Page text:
John Ivison: The Tories mark with allegations Trudeau intends to raise taxes and attack his "family fortune"



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As they watched the daily questioning in the House of Commons on Tuesday, thoughts drifted to the eighth circle of Dante's hell – where horned demons would put the panderers through eternity deliberately exploiting the passions of others, sycophants were thrown in puddles of excrement for corrupting the tongue to play upon fears and desires, and the politicians were immersed in a lake of boiling as penance for their dark secrets.

I was shaken by this happy reverie of the conservative finance critic Pierre Poilievre, who launched into a refrain that was repeated by half a dozen members of the opposition, and this will be repeated with metronomical regularity by all conservative candidates between now and October 21.

The charge is that the Liberals secretly intend to raise taxes after the next election.

Specifically, conservatives wanted to know when Prime Minister Justin Trudeau will bring a carbon tax 15 times higher than the $ 20 per tonne rate that will come into effect in April.

Conservatives claim that this move to raise the average family tax to $ 5,000 will be done if the Liberals win re-election. The other blow in this combination of punches is his regular mention of Justin Trudeau's "family fortune" – a phrase the prime minister inadvertently used at a news conference.

"That amount ($ 5,000) is a peanut for a prime minister who inherited a large family fortune," said conservative Rosemarie Falk, as an example.

The only motive in fact in all this is that the $ 300 per tonne value was mentioned in an internal document – an information note that Environment Canada prepared in 2015 for new minister Catherine McKenna. The note suggested that the price of carbon would have to be so high by 2050 to meet Canada's emissions targets.

The Environment Canada modeling, which became public in 2017, suggested that a price of $ 100 per tonne would have to be in place by 2020 for Canada to achieve reductions of 30% in emission levels from 2005 to 2030.

While it is possible – in fact, knowing that climate advocates in the prime minister's office probably will – that the carbon tax will rise above the planned rate of $ 50 per tonne after 2022 if that government is re-elected, there is no evidence that the Liberals plans to raise the rate to $ 300 after the election.

But there are good reasons why conservatives are adopting deceptive tactics: they are working.

The hard truth is that if you are complaining, you are losing

The next election should not be anywhere close. With the New Democrat free-falling and the People's Party nipping at the conservatives' exposed right flank, Trudeau must already be involved in succession planning, deciding when to hand the family business to the next generation.

But he could still try to lose. Nanos latest research has liberals and conservatives neck and neck, despite the NDP hitting historic lows.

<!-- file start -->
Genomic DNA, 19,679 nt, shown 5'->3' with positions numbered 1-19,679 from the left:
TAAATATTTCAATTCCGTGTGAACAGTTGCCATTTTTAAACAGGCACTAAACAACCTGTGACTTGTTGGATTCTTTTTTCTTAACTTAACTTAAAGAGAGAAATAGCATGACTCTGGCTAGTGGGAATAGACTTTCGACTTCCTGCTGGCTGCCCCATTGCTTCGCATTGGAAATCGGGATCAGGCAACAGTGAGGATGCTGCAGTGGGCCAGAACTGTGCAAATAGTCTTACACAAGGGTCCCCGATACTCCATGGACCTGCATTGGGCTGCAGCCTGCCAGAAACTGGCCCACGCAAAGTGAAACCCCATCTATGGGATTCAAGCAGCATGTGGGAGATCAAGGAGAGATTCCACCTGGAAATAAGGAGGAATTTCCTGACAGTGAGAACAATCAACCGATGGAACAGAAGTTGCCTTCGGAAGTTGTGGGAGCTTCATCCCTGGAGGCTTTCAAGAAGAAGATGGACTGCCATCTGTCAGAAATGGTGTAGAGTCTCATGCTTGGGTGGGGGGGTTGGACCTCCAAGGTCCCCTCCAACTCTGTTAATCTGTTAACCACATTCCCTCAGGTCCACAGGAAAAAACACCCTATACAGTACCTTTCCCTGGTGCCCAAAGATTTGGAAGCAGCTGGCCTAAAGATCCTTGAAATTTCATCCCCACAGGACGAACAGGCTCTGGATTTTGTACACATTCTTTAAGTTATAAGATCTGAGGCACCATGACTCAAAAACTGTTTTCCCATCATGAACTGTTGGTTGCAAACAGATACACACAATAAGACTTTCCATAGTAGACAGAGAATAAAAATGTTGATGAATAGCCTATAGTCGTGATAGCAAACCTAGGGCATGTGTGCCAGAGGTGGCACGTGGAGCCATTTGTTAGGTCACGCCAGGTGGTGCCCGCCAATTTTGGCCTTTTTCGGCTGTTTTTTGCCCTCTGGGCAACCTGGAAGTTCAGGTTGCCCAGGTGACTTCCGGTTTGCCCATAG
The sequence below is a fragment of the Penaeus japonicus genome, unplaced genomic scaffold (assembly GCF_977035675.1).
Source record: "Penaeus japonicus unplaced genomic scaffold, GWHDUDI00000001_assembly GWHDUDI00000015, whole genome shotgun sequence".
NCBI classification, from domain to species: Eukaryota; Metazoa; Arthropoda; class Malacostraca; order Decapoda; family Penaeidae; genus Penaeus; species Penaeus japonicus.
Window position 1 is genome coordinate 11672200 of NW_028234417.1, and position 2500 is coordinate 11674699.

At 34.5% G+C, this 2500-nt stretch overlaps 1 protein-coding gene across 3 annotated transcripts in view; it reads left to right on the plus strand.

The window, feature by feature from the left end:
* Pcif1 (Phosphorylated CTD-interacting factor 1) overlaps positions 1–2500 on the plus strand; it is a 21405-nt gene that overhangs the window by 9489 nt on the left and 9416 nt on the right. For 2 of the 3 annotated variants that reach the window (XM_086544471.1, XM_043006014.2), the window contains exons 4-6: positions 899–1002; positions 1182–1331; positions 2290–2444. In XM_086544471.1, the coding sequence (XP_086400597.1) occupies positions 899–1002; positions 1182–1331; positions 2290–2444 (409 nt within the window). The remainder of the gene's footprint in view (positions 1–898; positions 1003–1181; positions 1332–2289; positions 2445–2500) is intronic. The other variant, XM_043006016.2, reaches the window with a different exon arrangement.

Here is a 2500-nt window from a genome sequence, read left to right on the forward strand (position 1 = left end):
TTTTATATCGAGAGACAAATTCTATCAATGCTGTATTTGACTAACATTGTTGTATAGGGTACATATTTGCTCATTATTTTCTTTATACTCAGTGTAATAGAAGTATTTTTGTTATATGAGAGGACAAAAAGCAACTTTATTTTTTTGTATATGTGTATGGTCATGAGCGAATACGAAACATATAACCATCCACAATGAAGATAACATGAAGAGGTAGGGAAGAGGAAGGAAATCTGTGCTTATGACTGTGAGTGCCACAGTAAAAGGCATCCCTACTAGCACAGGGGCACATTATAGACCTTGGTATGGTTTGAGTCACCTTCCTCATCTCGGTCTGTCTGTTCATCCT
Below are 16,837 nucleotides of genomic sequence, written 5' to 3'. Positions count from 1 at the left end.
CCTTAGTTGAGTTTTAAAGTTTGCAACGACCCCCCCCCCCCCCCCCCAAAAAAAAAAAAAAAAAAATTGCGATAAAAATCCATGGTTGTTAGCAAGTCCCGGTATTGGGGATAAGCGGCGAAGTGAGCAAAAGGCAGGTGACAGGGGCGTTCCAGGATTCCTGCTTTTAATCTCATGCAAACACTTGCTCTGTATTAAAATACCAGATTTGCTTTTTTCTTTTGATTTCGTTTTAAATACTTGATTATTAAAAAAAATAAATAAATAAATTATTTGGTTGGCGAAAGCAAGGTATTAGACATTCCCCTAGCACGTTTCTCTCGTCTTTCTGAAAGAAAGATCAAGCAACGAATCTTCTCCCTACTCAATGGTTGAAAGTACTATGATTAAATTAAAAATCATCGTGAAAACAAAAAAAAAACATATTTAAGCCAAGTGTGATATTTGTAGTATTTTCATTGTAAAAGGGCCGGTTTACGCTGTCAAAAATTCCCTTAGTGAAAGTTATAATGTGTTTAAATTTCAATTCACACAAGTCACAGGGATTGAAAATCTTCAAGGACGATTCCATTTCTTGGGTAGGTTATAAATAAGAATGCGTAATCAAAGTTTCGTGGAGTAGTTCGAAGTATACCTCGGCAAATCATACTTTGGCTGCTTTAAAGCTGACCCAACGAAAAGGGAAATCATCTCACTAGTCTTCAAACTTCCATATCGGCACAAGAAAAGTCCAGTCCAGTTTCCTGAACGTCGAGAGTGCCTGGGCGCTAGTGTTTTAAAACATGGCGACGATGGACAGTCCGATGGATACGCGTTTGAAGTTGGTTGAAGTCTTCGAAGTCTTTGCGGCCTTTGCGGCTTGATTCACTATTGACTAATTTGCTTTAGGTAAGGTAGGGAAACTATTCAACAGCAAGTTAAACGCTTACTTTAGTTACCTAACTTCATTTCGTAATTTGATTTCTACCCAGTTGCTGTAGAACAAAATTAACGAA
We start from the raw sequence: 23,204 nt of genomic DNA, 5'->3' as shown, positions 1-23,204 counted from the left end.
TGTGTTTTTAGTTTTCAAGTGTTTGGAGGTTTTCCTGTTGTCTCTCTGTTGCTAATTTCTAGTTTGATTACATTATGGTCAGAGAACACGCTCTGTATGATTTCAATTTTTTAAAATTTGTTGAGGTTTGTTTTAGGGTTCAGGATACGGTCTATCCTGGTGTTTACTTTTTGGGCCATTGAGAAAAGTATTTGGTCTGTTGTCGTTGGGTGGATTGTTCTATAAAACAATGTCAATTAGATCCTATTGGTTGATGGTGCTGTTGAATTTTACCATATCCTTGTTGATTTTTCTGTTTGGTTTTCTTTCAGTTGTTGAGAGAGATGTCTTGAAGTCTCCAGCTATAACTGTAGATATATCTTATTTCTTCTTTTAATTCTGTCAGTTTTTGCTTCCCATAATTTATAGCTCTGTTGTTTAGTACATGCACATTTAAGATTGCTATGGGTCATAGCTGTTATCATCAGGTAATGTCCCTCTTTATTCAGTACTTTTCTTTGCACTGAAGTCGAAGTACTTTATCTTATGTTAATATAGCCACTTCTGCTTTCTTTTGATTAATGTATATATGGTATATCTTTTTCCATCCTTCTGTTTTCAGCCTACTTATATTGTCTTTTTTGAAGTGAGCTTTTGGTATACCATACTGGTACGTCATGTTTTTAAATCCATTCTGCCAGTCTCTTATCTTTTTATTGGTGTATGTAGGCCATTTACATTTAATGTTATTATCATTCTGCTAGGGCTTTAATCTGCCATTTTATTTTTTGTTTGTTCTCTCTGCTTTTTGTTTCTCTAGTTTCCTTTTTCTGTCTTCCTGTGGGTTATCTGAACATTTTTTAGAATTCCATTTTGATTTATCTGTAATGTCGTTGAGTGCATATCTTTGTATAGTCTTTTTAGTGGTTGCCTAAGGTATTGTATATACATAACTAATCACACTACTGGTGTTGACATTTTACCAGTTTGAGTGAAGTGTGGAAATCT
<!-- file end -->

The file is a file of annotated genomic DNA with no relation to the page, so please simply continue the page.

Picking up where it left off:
Broken promises and unforced errors have persuaded many voters that this government is neither trustworthy nor competent.

As Poilievre improvised, when Trudeau said his finances are held in blind trust: "What the prime minister is asking of taxpayers is to blindly trust him, so he can spend a great fortune, accumulate huge, permanent, and growing debts. deficits and confidence that no one will ever have to pay for it. "

Government ministers are in the House and lament the conservative "misinformation," but as Jonathan Swift pointed out 300 years ago, falsehood flies and the truth stumbles behind it.

Conservatives claim that 81 percent of middle-class Canadians are paying higher taxes than when the liberals came to power.

Conservative MP Pierre Poilievre

Fred Chartrand / The Canadian Press

The liberal counterpoint – that a middle-income couple with two children is now better than $ 2,000 a year, thanks to Canada's Child Benefit – is not working because Trudeau has lost the benefit of the doubt.

Equally, the conservative claim that liberals can not be trusted with the carbon tax is stifling the government's excuse that eight out of every 10 families in the provinces impacted by the federal carbon tax will be better off because of the plan to cut any money raised.

The liberals will have to sharpen their message, as well as pointing accusing fingers at Stephen Harper and Doug Ford. They may be better known than Andrew Scheer, and in some eyes they incorporate conservatism less than compassionate, but they are not on the ballot.

Neither are complaining allegations of "misinformation" likely to influence disgruntled voters. The hard truth is that if you're complaining, you're losing.

The new parliamentary session revealed that all parties are in full swing.

We are already in an election, and in the absence of facts, panderers and sycophants will corrupt the language to play upon voters' fears and desires.

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